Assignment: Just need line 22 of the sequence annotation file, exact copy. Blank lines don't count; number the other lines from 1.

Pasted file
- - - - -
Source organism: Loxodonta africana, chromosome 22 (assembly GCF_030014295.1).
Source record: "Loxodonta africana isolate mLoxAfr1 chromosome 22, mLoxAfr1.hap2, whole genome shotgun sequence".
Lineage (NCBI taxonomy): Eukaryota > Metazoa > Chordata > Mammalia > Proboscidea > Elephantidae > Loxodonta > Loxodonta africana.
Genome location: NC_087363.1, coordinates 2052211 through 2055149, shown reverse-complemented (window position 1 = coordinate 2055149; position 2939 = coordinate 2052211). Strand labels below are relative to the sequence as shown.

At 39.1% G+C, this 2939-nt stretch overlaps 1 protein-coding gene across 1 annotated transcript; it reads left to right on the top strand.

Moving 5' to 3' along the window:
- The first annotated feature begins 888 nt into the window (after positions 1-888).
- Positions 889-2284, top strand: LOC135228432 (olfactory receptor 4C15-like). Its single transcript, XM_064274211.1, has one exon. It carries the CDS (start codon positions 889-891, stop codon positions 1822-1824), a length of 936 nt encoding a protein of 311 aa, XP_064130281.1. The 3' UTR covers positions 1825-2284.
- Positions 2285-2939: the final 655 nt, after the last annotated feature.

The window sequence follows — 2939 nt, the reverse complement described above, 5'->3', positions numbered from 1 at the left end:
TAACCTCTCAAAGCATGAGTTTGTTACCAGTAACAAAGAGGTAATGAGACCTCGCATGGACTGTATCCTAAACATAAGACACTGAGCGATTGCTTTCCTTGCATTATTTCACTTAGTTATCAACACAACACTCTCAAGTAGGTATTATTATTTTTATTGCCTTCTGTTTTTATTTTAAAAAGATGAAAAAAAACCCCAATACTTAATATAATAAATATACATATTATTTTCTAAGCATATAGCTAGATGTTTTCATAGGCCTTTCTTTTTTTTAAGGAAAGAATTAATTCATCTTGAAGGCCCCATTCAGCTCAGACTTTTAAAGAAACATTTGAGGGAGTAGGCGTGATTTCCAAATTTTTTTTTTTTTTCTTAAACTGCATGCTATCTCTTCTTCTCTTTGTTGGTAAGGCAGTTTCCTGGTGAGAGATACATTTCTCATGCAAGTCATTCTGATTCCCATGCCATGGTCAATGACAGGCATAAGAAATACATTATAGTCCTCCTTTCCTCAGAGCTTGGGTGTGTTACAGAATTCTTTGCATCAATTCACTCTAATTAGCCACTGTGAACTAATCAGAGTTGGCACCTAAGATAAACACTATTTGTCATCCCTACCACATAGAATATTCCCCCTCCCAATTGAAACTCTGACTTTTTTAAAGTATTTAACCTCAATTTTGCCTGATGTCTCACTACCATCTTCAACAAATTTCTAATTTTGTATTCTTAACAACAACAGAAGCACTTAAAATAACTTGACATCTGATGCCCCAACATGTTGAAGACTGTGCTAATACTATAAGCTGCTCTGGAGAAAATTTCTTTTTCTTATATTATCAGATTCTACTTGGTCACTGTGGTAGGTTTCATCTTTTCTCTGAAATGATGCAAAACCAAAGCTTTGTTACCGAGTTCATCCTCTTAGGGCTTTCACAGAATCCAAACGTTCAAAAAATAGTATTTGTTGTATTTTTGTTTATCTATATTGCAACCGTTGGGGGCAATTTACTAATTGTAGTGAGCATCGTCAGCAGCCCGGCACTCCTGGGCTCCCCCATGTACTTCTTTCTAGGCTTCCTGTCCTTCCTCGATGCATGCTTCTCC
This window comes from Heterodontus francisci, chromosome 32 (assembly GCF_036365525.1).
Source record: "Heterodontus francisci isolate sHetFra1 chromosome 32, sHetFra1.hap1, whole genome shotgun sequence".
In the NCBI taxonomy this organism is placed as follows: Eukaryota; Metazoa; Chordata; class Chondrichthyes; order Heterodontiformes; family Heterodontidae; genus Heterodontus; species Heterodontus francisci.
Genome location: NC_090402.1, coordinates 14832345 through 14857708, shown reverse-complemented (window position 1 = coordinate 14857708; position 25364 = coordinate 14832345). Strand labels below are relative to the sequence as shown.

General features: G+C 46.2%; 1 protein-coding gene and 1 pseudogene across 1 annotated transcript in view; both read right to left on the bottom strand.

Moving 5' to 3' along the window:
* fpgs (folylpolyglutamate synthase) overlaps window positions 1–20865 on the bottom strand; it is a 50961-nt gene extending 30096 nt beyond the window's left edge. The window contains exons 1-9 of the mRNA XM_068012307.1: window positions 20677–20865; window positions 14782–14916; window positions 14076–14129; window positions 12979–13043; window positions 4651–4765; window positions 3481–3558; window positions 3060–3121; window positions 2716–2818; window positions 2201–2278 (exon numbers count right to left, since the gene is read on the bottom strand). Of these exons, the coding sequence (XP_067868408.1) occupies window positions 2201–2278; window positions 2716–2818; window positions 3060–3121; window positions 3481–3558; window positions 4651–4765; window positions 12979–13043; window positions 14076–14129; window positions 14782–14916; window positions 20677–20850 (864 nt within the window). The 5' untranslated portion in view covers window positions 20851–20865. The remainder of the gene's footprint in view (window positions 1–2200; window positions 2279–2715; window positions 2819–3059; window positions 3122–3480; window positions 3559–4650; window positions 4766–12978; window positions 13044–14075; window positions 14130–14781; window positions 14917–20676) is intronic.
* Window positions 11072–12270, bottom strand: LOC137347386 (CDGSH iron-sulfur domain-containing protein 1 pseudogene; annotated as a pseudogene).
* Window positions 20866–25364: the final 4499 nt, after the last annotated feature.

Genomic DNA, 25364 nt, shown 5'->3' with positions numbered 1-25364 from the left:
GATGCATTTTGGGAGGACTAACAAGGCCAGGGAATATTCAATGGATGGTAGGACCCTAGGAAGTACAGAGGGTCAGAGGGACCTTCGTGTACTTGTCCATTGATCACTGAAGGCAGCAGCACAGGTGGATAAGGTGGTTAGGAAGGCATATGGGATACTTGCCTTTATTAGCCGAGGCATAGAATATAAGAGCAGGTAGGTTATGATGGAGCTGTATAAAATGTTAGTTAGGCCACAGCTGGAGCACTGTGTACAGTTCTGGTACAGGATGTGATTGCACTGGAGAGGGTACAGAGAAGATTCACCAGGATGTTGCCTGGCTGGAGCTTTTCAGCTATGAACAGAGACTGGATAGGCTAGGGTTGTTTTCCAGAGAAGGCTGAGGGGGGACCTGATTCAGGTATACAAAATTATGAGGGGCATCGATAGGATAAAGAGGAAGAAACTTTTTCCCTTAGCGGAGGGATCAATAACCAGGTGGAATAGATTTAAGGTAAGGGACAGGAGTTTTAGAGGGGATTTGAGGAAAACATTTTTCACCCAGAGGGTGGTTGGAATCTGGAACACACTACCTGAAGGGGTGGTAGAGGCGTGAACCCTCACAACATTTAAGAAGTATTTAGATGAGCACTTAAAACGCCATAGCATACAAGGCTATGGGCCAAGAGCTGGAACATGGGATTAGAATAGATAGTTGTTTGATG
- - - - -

GATGCATTTTGGGAGGACTAACAAGGCCAGGGAATATTCAATGGATGGTAGGACCCTAGGAAGTACAGAGGGTCAGAGGGACCTTCGTGTACTTGTCCATTGATCACTGAAGGCAGCAGCACAGGTGGATAAGGTGGTTAGGAAGGCATATGGGATACTTGCCTTTATTAGCCGAGGCATAGAATATAAGAGCAGGTAGGTTATGATGGAGCTGTATAAAATGTTAGTTAGGCCACAGCTGGAGCACTGTGTACAGTTCTGGTACAGGATGTGATTGCACTGGAGAGGGTACAGAGAAGATTCACCAGGATGTTGCCTGGCTGGAGCTTTTCAGCTATGAACAGAGACTGGATAGGCTAGGGTTGTTTTCCAGAGAAGGCTGAGGGGGGACCTGATTCAGGTATACAAAATTATGAGGGGCATCGATAGGATAAAGAGGAAGAAACTTTTTCCCTTAGCGGAGGGATCAATAACCAGGTGGAATAGATTTAAGGTAAGGGACAGGAGTTTTAGAGGGGATTTGAGGAAAACATTTTTCACCCAGAGGGTGGTTGGAATCTGGAACACACTACCTGAAGGGGTGGTAGAGGCGTGAACCCTCACAACATTTAAGAAGTATTTAGATGAGCACTTAAAACGCCATAGCATACAAGGCTATGGGCCAAGAGCTGGAACATGGGATTAGAATAGATAGTTGTTTGATG